Special attention should be paid to any cuts in the sandbars where water and bait will pass through on a moving tide. These pinpoint prime ambush sites where a rushing tide and rip currents disorient prey, delivering effortless meals to game fish.

The closest — and often most overlooked — structure within range will be right under the pier. Low tide can reveal a lot about what’s happening below the boards and out of the angler’s sight. Look for any holes or pockets in shallow water that are likely to hold bait during a receding tide.

Also, study the configuration of any rocks or other structure, as the deeper side is likely to attract more game fish. The down current side can be especially popular during an incoming tide. A look at the pier’s pilings should tell you which ones will be most productive. Those encrusted with a generous supply of barnacles, mollusks and other delicacies will draw the most dinner guests.

Pier Fishing Tip, Tricks, and more

Watch the Birds – Seagulls and other types of birds that hang around the pier are a great way to see where fish might be. They tend to know local fish movements and patterns at specific times of the day. Who ever thought a seagull could be so useful?

You Don’t Need to Cast – One of the best parts about pier fishing is that you don’t need to cast out far to find fish. They usually like to hang around the pier, so try dropping your line right by the pier and work your way out until you find some fish.

Locate or Create Underwater Structures – Submerged structures near or along a pier can be a great hiding place for fish. Where applicable some anglers will actually sink stuff along a pier and come back weeks later to fish it. Before you try this method, you should first make sure that it’s legal to do it. Secondly, never use anything that can poison or pollute the water. That real Christmas tree might have some use after all.

Artificial Bait Works – Many people will tell you that artificial bait doesn’t work for this style of fishing, but these people just haven’t found the right lure. The Gotcha lure is the type that works exceptionally well.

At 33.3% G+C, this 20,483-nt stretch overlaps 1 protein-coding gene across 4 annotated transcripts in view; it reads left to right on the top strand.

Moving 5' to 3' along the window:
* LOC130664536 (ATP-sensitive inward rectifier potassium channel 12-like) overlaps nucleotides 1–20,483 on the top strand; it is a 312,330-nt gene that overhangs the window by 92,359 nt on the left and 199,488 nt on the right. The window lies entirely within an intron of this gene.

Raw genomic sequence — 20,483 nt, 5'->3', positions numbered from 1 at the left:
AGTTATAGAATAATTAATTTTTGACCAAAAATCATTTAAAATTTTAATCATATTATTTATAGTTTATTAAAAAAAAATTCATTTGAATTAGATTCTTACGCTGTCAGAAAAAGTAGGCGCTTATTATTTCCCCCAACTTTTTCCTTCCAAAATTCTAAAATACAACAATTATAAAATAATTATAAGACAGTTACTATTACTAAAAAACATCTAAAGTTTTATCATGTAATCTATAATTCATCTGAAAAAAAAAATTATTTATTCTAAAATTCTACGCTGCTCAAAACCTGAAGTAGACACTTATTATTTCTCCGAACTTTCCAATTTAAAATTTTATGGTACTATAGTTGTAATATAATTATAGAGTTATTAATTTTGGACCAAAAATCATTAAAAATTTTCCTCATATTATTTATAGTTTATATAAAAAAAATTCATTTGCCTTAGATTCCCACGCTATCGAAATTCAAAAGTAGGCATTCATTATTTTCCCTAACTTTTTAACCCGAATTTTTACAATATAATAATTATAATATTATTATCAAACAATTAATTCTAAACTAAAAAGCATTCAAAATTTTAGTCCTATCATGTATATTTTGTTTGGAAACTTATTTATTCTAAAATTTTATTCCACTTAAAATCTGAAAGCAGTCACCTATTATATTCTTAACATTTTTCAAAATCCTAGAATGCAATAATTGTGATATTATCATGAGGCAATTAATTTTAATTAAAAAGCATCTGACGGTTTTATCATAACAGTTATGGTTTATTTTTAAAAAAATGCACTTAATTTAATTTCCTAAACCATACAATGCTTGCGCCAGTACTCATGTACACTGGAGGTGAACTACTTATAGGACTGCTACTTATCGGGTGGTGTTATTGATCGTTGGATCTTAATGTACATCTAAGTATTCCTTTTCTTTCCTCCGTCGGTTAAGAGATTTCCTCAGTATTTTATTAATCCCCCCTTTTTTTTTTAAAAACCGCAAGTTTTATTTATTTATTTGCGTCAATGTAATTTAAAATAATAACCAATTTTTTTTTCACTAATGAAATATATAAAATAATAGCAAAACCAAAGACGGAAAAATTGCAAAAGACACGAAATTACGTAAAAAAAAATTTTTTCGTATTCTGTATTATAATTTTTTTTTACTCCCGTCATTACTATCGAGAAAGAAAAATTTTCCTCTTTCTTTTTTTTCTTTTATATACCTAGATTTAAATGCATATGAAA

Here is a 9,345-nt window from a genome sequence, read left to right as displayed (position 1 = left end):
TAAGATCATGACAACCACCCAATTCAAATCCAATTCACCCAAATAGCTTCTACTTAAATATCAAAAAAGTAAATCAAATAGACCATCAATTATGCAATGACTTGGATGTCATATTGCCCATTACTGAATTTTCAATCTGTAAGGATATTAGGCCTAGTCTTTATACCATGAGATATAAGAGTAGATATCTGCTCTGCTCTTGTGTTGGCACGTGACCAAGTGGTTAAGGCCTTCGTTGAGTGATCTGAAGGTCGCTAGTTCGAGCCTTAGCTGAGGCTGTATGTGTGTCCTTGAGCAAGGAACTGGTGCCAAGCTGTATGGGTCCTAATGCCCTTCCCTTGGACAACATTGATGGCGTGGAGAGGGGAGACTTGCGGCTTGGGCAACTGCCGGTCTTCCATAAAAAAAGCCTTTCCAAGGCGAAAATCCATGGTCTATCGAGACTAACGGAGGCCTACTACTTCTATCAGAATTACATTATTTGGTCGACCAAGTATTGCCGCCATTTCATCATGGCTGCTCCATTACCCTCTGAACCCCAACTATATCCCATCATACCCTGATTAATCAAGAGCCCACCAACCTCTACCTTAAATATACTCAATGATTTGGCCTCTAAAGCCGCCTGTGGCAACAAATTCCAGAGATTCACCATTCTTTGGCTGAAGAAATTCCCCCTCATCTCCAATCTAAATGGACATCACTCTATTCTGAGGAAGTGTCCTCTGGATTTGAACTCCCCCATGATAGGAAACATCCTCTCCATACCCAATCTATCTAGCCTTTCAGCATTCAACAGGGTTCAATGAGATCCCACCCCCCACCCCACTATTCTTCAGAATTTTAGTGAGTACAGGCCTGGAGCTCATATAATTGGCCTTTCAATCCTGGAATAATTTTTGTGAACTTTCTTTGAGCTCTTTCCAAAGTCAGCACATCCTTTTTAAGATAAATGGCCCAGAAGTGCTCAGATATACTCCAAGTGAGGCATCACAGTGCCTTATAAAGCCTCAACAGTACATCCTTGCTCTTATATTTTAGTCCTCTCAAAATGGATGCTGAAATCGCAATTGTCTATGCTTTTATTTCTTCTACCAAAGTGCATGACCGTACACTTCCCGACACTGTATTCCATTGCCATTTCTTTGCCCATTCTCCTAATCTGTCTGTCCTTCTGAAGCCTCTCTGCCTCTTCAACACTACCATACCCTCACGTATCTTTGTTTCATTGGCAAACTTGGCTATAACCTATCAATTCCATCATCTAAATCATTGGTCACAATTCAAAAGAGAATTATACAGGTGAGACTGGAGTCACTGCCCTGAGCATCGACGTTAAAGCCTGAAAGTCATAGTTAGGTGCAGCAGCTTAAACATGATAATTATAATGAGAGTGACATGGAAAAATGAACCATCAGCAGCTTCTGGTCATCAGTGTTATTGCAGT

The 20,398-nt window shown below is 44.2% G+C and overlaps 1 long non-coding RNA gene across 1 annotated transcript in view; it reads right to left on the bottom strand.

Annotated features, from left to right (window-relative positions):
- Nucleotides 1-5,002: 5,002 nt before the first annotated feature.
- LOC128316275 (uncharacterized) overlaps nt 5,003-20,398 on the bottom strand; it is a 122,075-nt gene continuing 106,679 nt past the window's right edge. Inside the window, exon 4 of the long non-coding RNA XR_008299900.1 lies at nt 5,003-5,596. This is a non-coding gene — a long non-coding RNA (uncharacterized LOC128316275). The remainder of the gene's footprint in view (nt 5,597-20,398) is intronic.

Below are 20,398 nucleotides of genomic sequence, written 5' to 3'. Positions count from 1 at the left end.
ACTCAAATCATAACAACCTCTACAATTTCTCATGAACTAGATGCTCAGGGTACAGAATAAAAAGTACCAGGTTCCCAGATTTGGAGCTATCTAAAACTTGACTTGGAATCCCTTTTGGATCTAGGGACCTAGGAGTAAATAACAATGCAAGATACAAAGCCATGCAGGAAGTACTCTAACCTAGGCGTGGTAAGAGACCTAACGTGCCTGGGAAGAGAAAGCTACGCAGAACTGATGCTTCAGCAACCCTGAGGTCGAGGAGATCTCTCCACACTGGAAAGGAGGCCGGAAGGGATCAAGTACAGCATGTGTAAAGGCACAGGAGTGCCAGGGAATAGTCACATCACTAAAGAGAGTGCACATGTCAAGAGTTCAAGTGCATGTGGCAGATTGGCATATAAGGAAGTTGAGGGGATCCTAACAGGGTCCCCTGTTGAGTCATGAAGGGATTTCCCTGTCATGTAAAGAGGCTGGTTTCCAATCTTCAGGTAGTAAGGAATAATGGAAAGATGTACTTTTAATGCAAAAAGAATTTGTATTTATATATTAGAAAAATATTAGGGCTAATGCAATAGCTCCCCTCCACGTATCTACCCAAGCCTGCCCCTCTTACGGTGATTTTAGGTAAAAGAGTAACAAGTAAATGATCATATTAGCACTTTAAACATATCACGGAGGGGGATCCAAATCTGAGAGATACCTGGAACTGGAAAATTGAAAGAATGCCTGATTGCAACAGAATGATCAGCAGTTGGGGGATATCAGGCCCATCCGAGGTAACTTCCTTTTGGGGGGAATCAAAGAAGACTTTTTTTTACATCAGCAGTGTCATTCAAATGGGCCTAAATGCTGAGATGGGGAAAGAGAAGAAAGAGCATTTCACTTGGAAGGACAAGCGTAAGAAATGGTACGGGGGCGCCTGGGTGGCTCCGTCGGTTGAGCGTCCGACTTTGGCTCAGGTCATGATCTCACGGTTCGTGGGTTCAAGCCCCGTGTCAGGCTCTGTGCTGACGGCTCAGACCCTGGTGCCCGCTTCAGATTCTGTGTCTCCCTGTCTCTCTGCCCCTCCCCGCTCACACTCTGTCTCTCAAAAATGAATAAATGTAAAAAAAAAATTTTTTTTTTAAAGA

The Right Live Bait – Choosing the right bait is a vital part to being successful when fishing on a pier. While some standard baits will always work, you’ll want to ask some locals or the local tackle and bait shop what works best on the pier you plan on fishing from. Never introduce live bait that isn’t allowed by law and never dump live bait into the water after you’re done.

Polarized Sunglasses – A good pair of polarized sunglasses will give you a big advantage when pier fishing. It will allow you to see through the water and locate fish.

Look for Cloudy Water – You can usually find fish hanging out where cloudy water meets clear water.


When fishing from a pier you’ll want to follow the simple safety precautions to make sure you have an experience that you’ll never want to forget. First and foremost, always follow all posted rules and regulations for the pier you’re fishing on. Never try to cross or hang over fencing, wire or structures used to prevent access to the water. Never jump into the water near a pier as the waves can bash you into the side and it may be hard to climb back up. Make sure there isn’t any time or date limits that can prevent you from fishing on the pier. Lastly, never leave young children you’re fishing with unattended on the pier.

To rehash – Timing is everything. Pier fishing is different from fishing from a boat because of the timing. On a boat, you go to where the fish are. On a pier, you wait for the fish to come by. This means you have to do a bit of research. Check with fishing reports for the best tides and other pier fishing tips. Chances are, if you see a bunch of anglers out at the pier at a certain time, then that’s the time for you to be there, too. Fishing reports or the folks at the tackle shop might also clue you in on any migrations that might be coming by.

Eventually, you will learn the optimum conditions on the pier. Keep a record of what is going on around you to determine how to fish under the best conditions; water clarity, wind speed and direction, and other weather conditions are important to keep track of. After a while, you’ll learn what makes for a good day of fishing.

The nice thing about pier fishing is the chance to talk with fellow anglers. As opposed to being out on a boat by yourself or with a few friends, you are out among others who share your passion. It is easy to pick up fishing tips from others who have been doing it for a bit longer than you.